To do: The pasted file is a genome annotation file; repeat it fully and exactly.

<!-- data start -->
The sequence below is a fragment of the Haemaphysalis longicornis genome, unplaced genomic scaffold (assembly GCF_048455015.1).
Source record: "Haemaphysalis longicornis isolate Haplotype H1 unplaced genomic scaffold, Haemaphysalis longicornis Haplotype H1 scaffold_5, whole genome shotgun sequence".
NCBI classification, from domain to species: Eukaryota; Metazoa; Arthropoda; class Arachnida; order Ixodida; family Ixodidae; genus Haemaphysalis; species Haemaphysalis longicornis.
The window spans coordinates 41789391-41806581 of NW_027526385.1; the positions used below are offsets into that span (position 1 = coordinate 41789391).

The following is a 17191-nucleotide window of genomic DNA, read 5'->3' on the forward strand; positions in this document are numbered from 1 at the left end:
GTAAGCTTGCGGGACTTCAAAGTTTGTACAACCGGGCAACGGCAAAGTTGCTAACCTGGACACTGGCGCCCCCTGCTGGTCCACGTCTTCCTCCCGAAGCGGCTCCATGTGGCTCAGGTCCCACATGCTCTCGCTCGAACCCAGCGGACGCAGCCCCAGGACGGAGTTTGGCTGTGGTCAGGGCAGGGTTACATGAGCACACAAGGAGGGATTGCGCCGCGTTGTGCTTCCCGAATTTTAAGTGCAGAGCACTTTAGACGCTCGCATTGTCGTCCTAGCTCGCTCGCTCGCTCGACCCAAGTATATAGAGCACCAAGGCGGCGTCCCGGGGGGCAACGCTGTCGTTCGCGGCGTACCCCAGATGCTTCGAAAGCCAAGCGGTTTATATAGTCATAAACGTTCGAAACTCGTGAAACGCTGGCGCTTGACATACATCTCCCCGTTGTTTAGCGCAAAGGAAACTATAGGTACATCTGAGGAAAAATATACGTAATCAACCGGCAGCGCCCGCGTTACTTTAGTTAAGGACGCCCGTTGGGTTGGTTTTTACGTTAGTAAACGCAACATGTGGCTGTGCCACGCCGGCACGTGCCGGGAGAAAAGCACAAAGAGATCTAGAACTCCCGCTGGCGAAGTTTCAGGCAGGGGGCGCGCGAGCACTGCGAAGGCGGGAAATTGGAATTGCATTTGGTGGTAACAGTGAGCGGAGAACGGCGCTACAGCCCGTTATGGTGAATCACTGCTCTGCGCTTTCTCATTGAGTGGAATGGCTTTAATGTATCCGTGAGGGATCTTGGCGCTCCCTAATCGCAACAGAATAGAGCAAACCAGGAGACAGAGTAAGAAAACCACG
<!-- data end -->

The sequence below is a fragment of the Haemaphysalis longicornis genome, unplaced genomic scaffold (assembly GCF_048455015.1).
Source record: "Haemaphysalis longicornis isolate Haplotype H1 unplaced genomic scaffold, Haemaphysalis longicornis Haplotype H1 scaffold_5, whole genome shotgun sequence".
NCBI classification, from domain to species: Eukaryota; Metazoa; Arthropoda; class Arachnida; order Ixodida; family Ixodidae; genus Haemaphysalis; species Haemaphysalis longicornis.
The window spans coordinates 41789391-41806581 of NW_027526385.1; the positions used below are offsets into that span (position 1 = coordinate 41789391).

The following is a 17191-nucleotide window of genomic DNA, read 5'->3' on the forward strand; positions in this document are numbered from 1 at the left end:
GTAAGCTTGCGGGACTTCAAAGTTTGTACAACCGGGCAACGGCAAAGTTGCTAACCTGGACACTGGCGCCCCCTGCTGGTCCACGTCTTCCTCCCGAAGCGGCTCCATGTGGCTCAGGTCCCACATGCTCTCGCTCGAACCCAGCGGACGCAGCCCCAGGACGGAGTTTGGCTGTGGTCAGGGCAGGGTTACATGAGCACACAAGGAGGGATTGCGCCGCGTTGTGCTTCCCGAATTTTAAGTGCAGAGCACTTTAGACGCTCGCATTGTCGTCCTAGCTCGCTCGCTCGCTCGACCCAAGTATATAGAGCACCAAGGCGGCGTCCCGGGGGGCAACGCTGTCGTTCGCGGCGTACCCCAGATGCTTCGAAAGCCAAGCGGTTTATATAGTCATAAACGTTCGAAACTCGTGAAACGCTGGCGCTTGACATACATCTCCCCGTTGTTTAGCGCAAAGGAAACTATAGGTACATCTGAGGAAAAATATACGTAATCAACCGGCAGCGCCCGCGTTACTTTAGTTAAGGACGCCCGTTGGGTTGGTTTTTACGTTAGTAAACGCAACATGTGGCTGTGCCACGCCGGCACGTGCCGGGAGAAAAGCACAAAGAGATCTAGAACTCCCGCTGGCGAAGTTTCAGGCAGGGGGCGCGCGAGCACTGCGAAGGCGGGAAATTGGAATTGCATTTGGTGGTAACAGTGAGCGGAGAACGGCGCTACAGCCCGTTATGGTGAATCACTGCTCTGCGCTTTCTCATTGAGTGGAATGGCTTTAATGTATCCGTGAGGGATCTTGGCGCTCCCTAATCGCAACAGAATAGAGCAAACCAGGAGACAGAGTAAGAAAACCACG